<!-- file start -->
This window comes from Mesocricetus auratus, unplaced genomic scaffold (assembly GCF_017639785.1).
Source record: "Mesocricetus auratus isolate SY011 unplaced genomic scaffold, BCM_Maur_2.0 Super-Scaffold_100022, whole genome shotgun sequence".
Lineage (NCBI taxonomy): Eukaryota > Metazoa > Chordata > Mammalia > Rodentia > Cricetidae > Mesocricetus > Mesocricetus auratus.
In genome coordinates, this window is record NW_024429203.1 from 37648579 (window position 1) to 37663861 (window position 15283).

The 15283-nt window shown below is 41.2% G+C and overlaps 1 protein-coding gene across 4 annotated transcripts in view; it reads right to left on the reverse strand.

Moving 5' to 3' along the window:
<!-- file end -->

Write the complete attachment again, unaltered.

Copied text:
This window comes from Mesocricetus auratus, unplaced genomic scaffold (assembly GCF_017639785.1).
Source record: "Mesocricetus auratus isolate SY011 unplaced genomic scaffold, BCM_Maur_2.0 Super-Scaffold_100022, whole genome shotgun sequence".
Lineage (NCBI taxonomy): Eukaryota > Metazoa > Chordata > Mammalia > Rodentia > Cricetidae > Mesocricetus > Mesocricetus auratus.
In genome coordinates, this window is record NW_024429203.1 from 37648579 (window position 1) to 37663861 (window position 15283).

The 15283-nt window shown below is 41.2% G+C and overlaps 1 protein-coding gene across 4 annotated transcripts in view; it reads right to left on the reverse strand.

Moving 5' to 3' along the window: